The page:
Case C-301/15, Soulier and Doke – objecting to a French out-of-print-book scheme

If twentieth-century books are no longer in print but still protected by copyright, and French law creates a legal mechanism to ensure the digitisation of those works; then is not French law undermining the principle enshrined in the EU’s ‘InfoSoc’ Directive 2001/29 that it is the author who has the right to control ‘reproductions’ of his work? More

Case C-297/15, Ferring Lægemidler – artificially segmenting the market in laxatives?

Can multi-packs of trademarked medicine be repackaged in an exporting country where this is necessary to be able to sell single packs of those goods in an importing EU country? And if so, then what are the criteria for determining ‘necessity’ for the purposes of the EU’s trade mark Directive 2008/95/EC? More

Case C-367/15, Stowarzyszenie “Oławska Telewizja Kablowa – punitive damages and copyright infringers

Where national law entitles a copyright owner to compensation from a copyright infringer that is two or three times the cost of the licence which the infringer should have paid in the first place, is that national law compliant with the EU’s ‘enforcement’ Directive 2004/48/EC? More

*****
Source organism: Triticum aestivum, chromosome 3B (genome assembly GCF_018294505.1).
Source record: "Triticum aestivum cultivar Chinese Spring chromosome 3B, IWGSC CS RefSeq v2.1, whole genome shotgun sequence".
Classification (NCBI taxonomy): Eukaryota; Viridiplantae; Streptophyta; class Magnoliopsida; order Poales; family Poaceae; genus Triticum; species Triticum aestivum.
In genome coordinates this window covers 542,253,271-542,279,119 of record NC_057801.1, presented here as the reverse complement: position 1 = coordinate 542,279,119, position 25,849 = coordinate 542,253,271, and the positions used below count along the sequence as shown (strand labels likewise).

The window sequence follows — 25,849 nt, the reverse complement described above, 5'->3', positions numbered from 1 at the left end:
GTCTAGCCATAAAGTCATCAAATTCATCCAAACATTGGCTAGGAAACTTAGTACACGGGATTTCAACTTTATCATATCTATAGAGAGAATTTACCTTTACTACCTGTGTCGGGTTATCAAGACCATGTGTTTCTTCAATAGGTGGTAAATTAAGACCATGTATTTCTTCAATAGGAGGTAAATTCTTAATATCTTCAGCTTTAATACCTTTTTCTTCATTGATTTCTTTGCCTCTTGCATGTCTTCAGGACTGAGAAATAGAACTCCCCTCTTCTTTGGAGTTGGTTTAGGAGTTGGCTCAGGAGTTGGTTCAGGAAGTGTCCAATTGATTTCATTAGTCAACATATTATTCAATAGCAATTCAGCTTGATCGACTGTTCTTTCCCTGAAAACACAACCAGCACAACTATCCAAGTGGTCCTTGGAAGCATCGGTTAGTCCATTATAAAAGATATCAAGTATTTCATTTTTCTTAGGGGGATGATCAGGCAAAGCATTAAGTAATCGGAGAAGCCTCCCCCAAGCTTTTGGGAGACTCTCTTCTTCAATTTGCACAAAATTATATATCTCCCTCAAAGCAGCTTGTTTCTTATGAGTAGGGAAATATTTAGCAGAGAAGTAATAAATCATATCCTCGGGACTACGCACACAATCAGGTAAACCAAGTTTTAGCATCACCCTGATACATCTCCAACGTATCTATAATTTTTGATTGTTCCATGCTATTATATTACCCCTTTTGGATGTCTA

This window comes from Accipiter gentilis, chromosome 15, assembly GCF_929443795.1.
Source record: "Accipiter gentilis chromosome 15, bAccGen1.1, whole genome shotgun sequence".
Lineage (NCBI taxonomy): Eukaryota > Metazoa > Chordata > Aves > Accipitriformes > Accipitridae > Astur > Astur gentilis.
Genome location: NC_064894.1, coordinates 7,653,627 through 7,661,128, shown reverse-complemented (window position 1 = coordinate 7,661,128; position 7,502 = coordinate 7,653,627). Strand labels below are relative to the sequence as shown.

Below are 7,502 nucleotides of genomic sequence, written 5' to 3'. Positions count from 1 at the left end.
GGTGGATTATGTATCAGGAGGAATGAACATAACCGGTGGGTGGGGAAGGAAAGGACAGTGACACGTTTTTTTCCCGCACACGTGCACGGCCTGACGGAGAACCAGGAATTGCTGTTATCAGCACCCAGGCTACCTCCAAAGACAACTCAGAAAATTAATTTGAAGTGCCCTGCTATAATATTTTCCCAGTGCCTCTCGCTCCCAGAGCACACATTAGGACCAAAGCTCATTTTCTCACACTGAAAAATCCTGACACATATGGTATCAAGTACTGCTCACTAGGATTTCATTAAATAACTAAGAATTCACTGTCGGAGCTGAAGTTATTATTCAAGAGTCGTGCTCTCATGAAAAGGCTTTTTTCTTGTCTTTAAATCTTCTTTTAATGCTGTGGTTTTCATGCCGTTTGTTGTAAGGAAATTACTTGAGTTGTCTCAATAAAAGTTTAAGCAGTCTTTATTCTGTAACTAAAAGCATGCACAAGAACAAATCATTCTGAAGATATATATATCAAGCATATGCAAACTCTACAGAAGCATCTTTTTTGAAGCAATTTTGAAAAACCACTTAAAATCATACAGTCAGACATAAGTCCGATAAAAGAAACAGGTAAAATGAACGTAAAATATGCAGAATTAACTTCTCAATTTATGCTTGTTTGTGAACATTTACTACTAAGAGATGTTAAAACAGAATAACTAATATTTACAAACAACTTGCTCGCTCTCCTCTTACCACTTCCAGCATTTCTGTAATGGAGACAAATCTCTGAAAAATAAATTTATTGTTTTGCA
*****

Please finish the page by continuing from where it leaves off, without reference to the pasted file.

Case C-316/15, Hemming – challenging the cost of a sex shop licence

Soho is an area of London. It is full of sex shops. Each sex shop is licensed by the local authority. A licence costs many thousands of pounds. The amount is comprised of two parts. Part one defrays the cost of administering the licence application. Part two covers the cost of managing the local authority’s licensing regime in general, including the costs of the local authority’s ‘enforcement’ activities. Does this charging-system comply with the EU’s ‘services’ Directive 2006/123? If not, then the pricing-mechanisms of many of the UK’s regulatory bodies, including those that govern lawyers, could become illegal too. More

Case C-275/15, ITV Broadcasting [No. 2] – access to cable of broadcasting services

ITV Broadcasting and other UK broadcasters claim that a company which allows people in the UK to watch via the internet, programmes which the broadcasters are showing on UK television results in the company infringing broadcaster copyright. The company denies doing anything wrong: what it is doing falls within the scope of a statutory defence in English law. The legal issue in this case turns on whether and to what extent the UK Parliament’s statutory defence still exists. More